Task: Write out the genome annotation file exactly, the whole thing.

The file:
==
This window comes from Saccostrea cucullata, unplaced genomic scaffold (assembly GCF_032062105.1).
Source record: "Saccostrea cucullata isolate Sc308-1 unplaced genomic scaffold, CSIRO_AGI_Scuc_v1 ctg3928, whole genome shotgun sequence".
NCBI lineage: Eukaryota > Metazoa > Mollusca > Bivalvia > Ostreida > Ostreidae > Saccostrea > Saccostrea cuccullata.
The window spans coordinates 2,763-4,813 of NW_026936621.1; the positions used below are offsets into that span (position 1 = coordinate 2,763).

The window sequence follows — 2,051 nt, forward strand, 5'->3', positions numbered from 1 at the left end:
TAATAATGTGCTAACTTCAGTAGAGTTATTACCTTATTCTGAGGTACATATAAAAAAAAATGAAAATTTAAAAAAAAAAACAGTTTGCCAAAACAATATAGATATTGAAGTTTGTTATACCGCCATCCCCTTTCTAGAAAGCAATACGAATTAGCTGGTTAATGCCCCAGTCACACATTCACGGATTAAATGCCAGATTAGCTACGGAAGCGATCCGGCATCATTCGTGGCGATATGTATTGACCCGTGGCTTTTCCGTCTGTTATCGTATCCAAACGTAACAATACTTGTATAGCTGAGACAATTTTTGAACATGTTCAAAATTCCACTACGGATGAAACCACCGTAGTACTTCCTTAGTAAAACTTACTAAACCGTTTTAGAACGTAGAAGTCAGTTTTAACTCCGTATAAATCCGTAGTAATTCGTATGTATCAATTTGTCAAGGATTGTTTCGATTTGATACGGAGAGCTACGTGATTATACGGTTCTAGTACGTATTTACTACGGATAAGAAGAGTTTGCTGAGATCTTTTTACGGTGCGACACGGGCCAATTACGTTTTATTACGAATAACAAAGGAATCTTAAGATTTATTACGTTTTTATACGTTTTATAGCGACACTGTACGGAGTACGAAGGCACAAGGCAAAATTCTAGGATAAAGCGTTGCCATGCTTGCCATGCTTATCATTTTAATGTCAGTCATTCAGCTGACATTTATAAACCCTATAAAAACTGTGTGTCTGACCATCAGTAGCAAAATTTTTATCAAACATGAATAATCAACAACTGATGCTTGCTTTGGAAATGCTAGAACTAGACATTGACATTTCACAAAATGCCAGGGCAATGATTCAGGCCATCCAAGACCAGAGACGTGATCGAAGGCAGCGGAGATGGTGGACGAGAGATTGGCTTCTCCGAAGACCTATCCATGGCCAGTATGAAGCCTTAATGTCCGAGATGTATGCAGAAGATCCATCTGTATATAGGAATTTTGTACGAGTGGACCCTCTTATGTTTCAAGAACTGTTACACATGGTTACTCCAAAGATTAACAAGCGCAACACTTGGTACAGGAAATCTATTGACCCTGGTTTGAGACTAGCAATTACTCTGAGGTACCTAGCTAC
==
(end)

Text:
This window comes from Saccostrea cucullata, unplaced genomic scaffold (assembly GCF_032062105.1).
Source record: "Saccostrea cucullata isolate Sc308-1 unplaced genomic scaffold, CSIRO_AGI_Scuc_v1 ctg3928, whole genome shotgun sequence".
NCBI lineage: Eukaryota > Metazoa > Mollusca > Bivalvia > Ostreida > Ostreidae > Saccostrea > Saccostrea cuccullata.
The window spans coordinates 2,763-4,813 of NW_026936621.1; the positions used below are offsets into that span (position 1 = coordinate 2,763).

The window sequence follows — 2,051 nt, forward strand, 5'->3', positions numbered from 1 at the left end:
TAATAATGTGCTAACTTCAGTAGAGTTATTACCTTATTCTGAGGTACATATAAAAAAAAATGAAAATTTAAAAAAAAAAACAGTTTGCCAAAACAATATAGATATTGAAGTTTGTTATACCGCCATCCCCTTTCTAGAAAGCAATACGAATTAGCTGGTTAATGCCCCAGTCACACATTCACGGATTAAATGCCAGATTAGCTACGGAAGCGATCCGGCATCATTCGTGGCGATATGTATTGACCCGTGGCTTTTCCGTCTGTTATCGTATCCAAACGTAACAATACTTGTATAGCTGAGACAATTTTTGAACATGTTCAAAATTCCACTACGGATGAAACCACCGTAGTACTTCCTTAGTAAAACTTACTAAACCGTTTTAGAACGTAGAAGTCAGTTTTAACTCCGTATAAATCCGTAGTAATTCGTATGTATCAATTTGTCAAGGATTGTTTCGATTTGATACGGAGAGCTACGTGATTATACGGTTCTAGTACGTATTTACTACGGATAAGAAGAGTTTGCTGAGATCTTTTTACGGTGCGACACGGGCCAATTACGTTTTATTACGAATAACAAAGGAATCTTAAGATTTATTACGTTTTTATACGTTTTATAGCGACACTGTACGGAGTACGAAGGCACAAGGCAAAATTCTAGGATAAAGCGTTGCCATGCTTGCCATGCTTATCATTTTAATGTCAGTCATTCAGCTGACATTTATAAACCCTATAAAAACTGTGTGTCTGACCATCAGTAGCAAAATTTTTATCAAACATGAATAATCAACAACTGATGCTTGCTTTGGAAATGCTAGAACTAGACATTGACATTTCACAAAATGCCAGGGCAATGATTCAGGCCATCCAAGACCAGAGACGTGATCGAAGGCAGCGGAGATGGTGGACGAGAGATTGGCTTCTCCGAAGACCTATCCATGGCCAGTATGAAGCCTTAATGTCCGAGATGTATGCAGAAGATCCATCTGTATATAGGAATTTTGTACGAGTGGACCCTCTTATGTTTCAAGAACTGTTACACATGGTTACTCCAAAGATTAACAAGCGCAACACTTGGTACAGGAAATCTATTGACCCTGGTTTGAGACTAGCAATTACTCTGAGGTACCTAGCTAC